Some new sites were hit by coalition bombs overnight, including the National Assembly across the street from the al-Rasheed Hotel and a police headquarters in central Baghdad and the telephone exchange of al-Maamoun.

Elsewhere in the city, police cars moved in groups in two or three with sirens squealing and occupants flashing "V for victory" signs, carrying portraits of Saddam and waving Iraqi flags.

There appeared to be fewer armed men on downtown streets than about a week ago. But members of Saddam's Fedayeen, a militia led by Saddam's son Odai, appeared in the city center for the first time since the war began. They were easily identified in distinctive black uniforms.

Speaking to the Al-Arabiya Arab satellite channel, a man who claimed to be a member of the Fedayeen vowed to keep up the fight.

"They are cowards. They cannot face us on the ground. They control the sky, but we are able to confront whoever goes on the ground," said the man, who covered his face with a red-checkered keffiyah to conceal his identity.

Knots of soldiers clad in Republican Guard uniforms, distinctive by their red triangular insignia, patrolled the southern outskirts of Baghdad around the neighborhood of Baladiya.

Bombing and artillery fire sounded throughout that area, anti aircraft guns and mortars lined the southern entrance to the city, but they were mostly off the road away from the main road -- the most likely entry point of American forces.

The U.S. military said it had already penetrated deep into the capital.

"As of this morning, coalition forces are actually in the city of Baghdad," said Navy Capt. Frank Thorp. "As we moved into the city, we saw sporadic fighting, we've actually moved through the Republican Guard divisions to pretty much the center of the city."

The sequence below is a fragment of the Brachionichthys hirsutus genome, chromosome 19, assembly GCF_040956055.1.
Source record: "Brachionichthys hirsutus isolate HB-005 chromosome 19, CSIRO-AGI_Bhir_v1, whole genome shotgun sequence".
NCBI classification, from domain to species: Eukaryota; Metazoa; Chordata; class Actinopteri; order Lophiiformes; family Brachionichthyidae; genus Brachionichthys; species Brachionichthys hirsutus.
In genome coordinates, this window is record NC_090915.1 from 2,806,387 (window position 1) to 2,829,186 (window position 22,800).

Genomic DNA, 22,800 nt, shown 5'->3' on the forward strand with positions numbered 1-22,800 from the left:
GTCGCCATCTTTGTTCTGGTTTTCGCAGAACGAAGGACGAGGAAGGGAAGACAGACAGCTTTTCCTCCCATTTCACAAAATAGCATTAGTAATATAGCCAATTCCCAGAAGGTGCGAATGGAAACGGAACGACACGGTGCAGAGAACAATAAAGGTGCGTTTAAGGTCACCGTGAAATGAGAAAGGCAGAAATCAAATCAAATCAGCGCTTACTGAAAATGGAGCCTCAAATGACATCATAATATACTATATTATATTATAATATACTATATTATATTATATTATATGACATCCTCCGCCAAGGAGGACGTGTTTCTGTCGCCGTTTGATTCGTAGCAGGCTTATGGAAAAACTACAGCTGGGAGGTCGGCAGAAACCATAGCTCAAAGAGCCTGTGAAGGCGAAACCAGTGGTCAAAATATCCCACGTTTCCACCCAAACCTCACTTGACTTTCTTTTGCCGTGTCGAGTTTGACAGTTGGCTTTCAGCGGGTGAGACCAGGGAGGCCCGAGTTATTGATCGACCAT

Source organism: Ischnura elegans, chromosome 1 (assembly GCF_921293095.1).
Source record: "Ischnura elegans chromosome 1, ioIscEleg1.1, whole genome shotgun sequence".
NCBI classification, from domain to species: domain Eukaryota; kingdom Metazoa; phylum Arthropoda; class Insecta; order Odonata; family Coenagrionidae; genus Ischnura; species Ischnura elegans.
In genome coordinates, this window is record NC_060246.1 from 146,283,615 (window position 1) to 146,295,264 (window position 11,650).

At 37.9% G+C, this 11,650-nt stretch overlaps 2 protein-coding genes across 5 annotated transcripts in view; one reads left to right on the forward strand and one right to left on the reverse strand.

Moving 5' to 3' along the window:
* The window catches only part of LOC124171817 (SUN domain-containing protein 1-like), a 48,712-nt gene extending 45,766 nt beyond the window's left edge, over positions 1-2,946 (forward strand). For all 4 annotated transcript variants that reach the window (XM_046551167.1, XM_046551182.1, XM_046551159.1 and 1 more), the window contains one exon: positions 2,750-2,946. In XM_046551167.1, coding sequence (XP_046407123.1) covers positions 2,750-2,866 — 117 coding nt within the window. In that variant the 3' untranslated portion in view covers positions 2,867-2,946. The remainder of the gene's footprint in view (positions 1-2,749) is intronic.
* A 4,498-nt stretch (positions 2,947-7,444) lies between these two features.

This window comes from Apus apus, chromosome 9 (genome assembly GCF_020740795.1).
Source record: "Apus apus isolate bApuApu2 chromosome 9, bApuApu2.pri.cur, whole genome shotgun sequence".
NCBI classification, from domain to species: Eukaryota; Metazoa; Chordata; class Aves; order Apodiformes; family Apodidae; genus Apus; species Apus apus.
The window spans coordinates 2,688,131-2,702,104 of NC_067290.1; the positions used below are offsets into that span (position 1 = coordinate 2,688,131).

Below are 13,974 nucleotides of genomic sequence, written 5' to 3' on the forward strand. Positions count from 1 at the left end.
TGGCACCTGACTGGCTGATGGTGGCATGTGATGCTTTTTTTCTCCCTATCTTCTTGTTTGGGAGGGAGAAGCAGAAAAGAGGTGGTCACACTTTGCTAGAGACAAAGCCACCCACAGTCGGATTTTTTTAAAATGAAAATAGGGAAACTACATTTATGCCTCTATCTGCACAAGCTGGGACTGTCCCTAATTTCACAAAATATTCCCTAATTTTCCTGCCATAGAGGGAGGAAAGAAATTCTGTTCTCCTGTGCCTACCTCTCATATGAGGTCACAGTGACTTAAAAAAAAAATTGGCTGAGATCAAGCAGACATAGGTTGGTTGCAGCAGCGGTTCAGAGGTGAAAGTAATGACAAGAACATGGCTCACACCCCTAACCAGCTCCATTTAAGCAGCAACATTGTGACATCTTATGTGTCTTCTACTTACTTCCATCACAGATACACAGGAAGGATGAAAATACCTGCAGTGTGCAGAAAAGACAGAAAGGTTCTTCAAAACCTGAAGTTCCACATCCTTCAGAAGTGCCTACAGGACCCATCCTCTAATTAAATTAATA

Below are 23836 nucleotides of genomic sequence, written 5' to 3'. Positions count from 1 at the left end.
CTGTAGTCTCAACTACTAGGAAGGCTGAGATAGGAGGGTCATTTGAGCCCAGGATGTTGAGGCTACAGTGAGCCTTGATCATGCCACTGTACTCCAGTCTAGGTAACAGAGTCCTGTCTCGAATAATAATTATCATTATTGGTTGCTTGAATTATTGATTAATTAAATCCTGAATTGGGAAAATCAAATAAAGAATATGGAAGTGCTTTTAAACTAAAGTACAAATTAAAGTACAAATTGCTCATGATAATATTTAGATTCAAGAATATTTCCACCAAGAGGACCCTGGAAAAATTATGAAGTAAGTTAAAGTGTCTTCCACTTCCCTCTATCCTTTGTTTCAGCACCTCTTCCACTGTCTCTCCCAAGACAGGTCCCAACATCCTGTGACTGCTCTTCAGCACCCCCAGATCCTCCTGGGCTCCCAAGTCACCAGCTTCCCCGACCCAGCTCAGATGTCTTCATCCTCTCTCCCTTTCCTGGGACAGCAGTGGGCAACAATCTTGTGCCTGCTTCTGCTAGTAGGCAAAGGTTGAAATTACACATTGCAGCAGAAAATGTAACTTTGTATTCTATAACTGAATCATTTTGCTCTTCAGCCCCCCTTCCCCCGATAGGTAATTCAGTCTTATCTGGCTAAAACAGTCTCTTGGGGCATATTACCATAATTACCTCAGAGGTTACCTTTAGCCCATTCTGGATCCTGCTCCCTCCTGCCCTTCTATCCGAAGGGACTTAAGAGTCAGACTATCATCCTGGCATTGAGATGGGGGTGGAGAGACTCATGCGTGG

Throughout the morning, armed men in pickup cars dashed across Baghdad at high speed.

Long lines at gasoline stations underscored the sense of crisis. Some shops were still open. In the fabled Shorja market, also in the heart of Baghdad, hawkers selling batteries and flashlights were doing brisk business. Curiously, a small store that sells birds was open.

Some signs of panic were becoming evident, however.

Armed men ran toward an area where a rumor said a coalition pilot had parachuted into the city center. The gunmen's cars screeched to a halt. They jumped out of the vehicle, Kalashnikovs at the ready, and sprinted to an area among high-rise apartment blocks in central Baghdad. There was no indication that the report was true.

On Friday, the capital's defenders prepared to make their last stand -- digging ditches and stocking up on ammunition.

At the same time, thousands of frightened residents fled in bumper-to-bumper traffic. They packed buses, trucks, pickup cars, taxis, private cars -- even horse-drawn carts -- with blankets, foodstuffs, furniture, heaters, television sets, pillows, stoves, cooking pots, mattresses and pillows.

(Copyright 2003 by The Associated Press. All Rights Reserved.)